Entering his second term during the Martin Luther King Jr. holiday, President Obama is viewed by many as symbol of the equality that King and his colleagues struggled for during the Civil Rights Movement. However, as the nation’s president, Obama’s duties call for him to serve the interests of the majority in many cases, leaving black leaders upset at the lack of targeted support for African-Americans. Rev. Greggory L. Brown, an Oakland pastor spoke to The New York Times about the initial expectations of America’s first black president during his first term.
“I was so excited when he was giving that first inauguration speech,” Brown said. “The hope for Obama’s presidency was that there would be more help for places like Oakland and other urban areas that need support, safety and jobs. He made people feel like anything is possible.”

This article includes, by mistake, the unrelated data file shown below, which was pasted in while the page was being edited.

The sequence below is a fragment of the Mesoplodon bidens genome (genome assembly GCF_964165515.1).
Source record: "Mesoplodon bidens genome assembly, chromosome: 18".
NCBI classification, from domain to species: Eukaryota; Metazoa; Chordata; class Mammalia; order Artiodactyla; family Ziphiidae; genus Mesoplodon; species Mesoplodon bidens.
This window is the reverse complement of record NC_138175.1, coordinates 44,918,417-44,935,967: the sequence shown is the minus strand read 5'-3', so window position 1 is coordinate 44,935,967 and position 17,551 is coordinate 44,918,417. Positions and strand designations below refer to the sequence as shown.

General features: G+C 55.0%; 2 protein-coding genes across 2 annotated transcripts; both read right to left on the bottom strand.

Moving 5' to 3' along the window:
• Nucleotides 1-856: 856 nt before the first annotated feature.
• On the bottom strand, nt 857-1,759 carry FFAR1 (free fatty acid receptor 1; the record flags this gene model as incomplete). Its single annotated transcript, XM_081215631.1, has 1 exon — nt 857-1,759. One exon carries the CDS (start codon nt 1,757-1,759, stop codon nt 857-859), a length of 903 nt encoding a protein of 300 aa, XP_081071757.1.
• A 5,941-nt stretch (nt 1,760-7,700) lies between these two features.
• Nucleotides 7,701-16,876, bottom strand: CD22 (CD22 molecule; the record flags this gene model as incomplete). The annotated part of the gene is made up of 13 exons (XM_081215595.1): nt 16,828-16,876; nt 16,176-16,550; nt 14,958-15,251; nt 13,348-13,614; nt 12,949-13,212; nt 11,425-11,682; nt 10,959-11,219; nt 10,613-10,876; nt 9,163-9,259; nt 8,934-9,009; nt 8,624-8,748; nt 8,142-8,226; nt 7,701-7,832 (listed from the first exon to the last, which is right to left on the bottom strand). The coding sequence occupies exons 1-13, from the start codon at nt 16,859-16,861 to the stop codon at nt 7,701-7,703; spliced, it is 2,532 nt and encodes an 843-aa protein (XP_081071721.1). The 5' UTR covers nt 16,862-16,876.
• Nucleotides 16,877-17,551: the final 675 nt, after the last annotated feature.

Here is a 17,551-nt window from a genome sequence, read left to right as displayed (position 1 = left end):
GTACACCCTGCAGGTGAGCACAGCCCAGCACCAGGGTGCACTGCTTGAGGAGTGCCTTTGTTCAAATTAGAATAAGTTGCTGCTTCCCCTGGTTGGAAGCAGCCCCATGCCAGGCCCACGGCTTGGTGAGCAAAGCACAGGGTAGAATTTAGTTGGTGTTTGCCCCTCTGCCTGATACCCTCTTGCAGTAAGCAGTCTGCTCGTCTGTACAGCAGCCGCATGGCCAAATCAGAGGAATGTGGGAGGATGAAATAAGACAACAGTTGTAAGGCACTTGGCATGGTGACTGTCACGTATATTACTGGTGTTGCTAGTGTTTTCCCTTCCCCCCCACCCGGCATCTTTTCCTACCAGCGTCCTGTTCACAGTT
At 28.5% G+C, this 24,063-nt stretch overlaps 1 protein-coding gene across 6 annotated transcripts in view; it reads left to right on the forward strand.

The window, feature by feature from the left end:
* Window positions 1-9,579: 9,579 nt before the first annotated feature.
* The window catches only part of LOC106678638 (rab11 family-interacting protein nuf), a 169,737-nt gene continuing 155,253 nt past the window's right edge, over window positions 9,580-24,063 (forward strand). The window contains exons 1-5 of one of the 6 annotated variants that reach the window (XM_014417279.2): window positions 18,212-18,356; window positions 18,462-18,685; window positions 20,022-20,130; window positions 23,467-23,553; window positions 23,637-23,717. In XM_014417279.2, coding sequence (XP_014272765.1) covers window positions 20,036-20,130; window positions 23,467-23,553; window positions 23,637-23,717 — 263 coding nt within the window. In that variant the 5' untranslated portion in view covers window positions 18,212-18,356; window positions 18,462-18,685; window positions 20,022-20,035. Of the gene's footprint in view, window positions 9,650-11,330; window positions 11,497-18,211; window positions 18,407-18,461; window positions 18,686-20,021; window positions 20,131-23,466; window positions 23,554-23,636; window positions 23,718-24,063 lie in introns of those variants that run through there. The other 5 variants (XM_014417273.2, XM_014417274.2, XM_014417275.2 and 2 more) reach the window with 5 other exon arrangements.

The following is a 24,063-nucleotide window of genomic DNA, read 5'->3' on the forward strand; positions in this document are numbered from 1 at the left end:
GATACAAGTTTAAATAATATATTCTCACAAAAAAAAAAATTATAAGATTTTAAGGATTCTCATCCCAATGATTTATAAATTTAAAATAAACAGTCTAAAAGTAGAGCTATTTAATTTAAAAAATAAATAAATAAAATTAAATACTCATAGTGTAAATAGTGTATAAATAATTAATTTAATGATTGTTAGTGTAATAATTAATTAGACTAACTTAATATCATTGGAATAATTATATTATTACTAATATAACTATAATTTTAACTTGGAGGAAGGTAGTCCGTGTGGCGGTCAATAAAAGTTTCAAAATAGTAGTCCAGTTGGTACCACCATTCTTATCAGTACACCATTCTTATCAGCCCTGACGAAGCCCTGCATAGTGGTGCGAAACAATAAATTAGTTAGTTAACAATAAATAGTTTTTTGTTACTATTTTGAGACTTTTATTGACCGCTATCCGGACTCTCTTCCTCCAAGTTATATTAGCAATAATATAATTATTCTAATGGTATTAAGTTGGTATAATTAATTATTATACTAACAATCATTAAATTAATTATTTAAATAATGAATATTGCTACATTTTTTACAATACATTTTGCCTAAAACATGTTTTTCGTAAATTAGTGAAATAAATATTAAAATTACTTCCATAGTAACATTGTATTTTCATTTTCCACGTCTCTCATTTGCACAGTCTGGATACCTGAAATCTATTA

More than 90 percent of African-Americans voted in support of Obama during the 2012 presidential election, regardless of disappointments in his first term. Beyond his leadership, Obama remains a pillar of strength for blacks as they continue to expand their political and social influence in ways that were only imagined during the Civil Rights Movement. Obama may never act on behalf of African-Americans alone, but black leaders have preached patience and acceptance of the president’s other responsibilities.
“We believe that it is the responsibility of those that offer leadership to push the envelope forward. We cannot sit and ask the president to write an agenda to himself from us. It ought to come from us to him or the Congress from us to [them],” civil rights leader Rev. Al Sharpton said during a weekend press conference.
Obama was sworn in on the Bibles of King and Abraham Lincoln, a symbolic gesture that the civil rights leader’s family hopes will invigorate the president to addressing issues of racial equality.
“We hope it can be a source of strength for the President as he begins his second term,” the King family said in a statement. “We join Americans across the country in embracing this opportunity. To celebrate how far we have come, honor the legacy of Martin Luther King Jr. through service, and rededicate ourselves to the work ahead.”